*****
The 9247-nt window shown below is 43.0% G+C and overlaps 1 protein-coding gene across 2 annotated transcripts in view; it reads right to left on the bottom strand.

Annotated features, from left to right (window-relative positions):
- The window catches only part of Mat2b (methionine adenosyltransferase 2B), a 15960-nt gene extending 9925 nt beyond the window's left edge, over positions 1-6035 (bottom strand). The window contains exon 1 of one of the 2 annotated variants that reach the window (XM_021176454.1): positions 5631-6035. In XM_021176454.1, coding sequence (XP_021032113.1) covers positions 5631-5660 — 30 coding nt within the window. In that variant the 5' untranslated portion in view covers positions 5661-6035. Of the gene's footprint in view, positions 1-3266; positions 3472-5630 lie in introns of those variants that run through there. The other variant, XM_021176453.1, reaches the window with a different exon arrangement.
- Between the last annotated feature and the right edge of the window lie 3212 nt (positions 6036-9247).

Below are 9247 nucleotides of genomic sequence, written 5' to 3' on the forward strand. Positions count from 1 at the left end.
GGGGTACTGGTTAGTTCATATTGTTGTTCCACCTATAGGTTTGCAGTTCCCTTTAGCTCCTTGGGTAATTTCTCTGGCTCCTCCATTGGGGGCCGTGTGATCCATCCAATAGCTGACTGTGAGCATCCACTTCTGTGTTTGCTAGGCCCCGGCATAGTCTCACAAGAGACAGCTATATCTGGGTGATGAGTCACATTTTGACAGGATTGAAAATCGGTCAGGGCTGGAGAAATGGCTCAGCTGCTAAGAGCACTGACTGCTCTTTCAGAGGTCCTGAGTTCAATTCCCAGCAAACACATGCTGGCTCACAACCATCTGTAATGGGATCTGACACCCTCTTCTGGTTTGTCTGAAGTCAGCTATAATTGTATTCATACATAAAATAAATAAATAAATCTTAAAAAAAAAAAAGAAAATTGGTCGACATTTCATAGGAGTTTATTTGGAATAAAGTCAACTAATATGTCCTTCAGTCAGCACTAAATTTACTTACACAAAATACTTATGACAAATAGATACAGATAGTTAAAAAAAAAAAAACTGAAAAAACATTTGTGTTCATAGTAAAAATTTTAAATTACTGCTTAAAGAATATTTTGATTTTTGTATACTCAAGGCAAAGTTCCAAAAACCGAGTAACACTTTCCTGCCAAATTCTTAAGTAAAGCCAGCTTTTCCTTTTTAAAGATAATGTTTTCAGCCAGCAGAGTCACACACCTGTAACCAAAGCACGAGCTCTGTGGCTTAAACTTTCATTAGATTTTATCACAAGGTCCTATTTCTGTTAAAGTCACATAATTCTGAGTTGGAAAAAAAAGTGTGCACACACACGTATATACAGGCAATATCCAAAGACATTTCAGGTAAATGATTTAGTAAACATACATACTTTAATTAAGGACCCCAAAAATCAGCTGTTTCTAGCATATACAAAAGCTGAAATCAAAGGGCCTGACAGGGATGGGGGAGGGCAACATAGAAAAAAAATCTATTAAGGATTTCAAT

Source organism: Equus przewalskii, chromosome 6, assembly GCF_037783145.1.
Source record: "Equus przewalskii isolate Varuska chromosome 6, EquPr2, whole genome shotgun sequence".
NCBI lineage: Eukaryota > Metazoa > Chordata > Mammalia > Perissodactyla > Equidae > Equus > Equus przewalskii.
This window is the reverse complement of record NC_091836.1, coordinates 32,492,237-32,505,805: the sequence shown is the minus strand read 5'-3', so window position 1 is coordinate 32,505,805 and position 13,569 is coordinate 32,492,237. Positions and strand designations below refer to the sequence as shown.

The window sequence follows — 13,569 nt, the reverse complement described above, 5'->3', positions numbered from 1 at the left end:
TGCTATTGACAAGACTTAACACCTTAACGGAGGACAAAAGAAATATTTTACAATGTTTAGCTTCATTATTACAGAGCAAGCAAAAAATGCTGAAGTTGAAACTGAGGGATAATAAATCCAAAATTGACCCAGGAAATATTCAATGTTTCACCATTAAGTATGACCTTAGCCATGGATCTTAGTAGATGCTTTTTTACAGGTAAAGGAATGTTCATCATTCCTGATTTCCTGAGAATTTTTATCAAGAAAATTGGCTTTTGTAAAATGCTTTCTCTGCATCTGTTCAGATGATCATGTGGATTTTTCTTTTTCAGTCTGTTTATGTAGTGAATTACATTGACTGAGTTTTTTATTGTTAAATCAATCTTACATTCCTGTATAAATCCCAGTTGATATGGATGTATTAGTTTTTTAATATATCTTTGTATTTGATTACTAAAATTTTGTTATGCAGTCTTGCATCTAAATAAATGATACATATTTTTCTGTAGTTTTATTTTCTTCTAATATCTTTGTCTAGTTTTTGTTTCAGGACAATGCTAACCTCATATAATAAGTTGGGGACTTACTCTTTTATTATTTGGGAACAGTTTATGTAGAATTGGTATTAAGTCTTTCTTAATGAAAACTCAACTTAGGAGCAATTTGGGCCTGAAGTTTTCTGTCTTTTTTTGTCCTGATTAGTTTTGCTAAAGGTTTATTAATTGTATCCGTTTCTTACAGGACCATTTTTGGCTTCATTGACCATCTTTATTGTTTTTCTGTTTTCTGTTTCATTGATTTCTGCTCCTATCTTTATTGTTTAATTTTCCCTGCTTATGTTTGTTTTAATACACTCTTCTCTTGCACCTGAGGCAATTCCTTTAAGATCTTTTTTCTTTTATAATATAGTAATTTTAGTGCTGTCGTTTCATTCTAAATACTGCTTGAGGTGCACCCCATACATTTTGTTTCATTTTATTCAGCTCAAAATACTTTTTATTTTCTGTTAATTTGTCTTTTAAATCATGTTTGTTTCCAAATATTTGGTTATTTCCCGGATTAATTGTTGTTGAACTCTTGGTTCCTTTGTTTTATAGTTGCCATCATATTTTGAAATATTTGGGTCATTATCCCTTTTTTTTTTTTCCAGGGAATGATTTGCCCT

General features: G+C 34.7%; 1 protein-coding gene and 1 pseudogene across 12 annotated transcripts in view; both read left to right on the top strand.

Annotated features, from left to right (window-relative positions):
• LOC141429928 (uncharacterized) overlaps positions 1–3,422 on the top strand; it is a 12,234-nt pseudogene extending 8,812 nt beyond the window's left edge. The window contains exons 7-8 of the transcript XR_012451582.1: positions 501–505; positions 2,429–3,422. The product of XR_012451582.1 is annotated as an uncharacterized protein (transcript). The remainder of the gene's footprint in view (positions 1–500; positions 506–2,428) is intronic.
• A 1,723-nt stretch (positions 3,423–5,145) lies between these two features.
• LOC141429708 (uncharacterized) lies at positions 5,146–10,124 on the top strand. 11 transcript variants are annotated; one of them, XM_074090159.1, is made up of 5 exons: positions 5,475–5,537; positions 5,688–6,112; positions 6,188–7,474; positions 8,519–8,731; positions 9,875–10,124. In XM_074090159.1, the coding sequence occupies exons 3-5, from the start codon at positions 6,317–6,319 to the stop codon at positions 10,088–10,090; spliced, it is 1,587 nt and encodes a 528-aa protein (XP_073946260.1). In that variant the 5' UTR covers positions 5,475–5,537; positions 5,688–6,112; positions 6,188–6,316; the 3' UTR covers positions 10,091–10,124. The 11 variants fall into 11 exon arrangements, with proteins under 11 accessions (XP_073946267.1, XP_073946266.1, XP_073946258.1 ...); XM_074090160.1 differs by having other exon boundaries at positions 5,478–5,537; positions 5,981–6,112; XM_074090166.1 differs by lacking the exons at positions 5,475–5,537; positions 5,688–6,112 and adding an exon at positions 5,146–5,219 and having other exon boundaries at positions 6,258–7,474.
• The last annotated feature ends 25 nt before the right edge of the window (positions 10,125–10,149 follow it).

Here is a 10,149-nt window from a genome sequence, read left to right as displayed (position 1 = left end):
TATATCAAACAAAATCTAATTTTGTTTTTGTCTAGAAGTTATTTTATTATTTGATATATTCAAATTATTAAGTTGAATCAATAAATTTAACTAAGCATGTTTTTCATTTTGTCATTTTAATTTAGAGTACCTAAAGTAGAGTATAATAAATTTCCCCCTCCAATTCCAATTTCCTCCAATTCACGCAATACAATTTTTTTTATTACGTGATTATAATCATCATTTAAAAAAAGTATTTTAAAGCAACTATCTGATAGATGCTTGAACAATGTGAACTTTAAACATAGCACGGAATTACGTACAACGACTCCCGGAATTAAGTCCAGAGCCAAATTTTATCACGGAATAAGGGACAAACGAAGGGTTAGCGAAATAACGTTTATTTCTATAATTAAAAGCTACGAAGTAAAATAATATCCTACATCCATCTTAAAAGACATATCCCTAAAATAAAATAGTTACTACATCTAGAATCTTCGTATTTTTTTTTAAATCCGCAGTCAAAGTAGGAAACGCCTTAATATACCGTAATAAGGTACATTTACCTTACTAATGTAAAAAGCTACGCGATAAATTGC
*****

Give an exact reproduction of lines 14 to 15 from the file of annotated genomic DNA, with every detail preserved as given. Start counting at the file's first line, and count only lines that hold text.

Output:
Annotated features, from left to right (window-relative positions):
• LOC141429928 (uncharacterized) overlaps positions 1–3,422 on the top strand; it is a 12,234-nt pseudogene extending 8,812 nt beyond the window's left edge. The window contains exons 7-8 of the transcript XR_012451582.1: positions 501–505; positions 2,429–3,422. The product of XR_012451582.1 is annotated as an uncharacterized protein (transcript). The remainder of the gene's footprint in view (positions 1–500; positions 506–2,428) is intronic.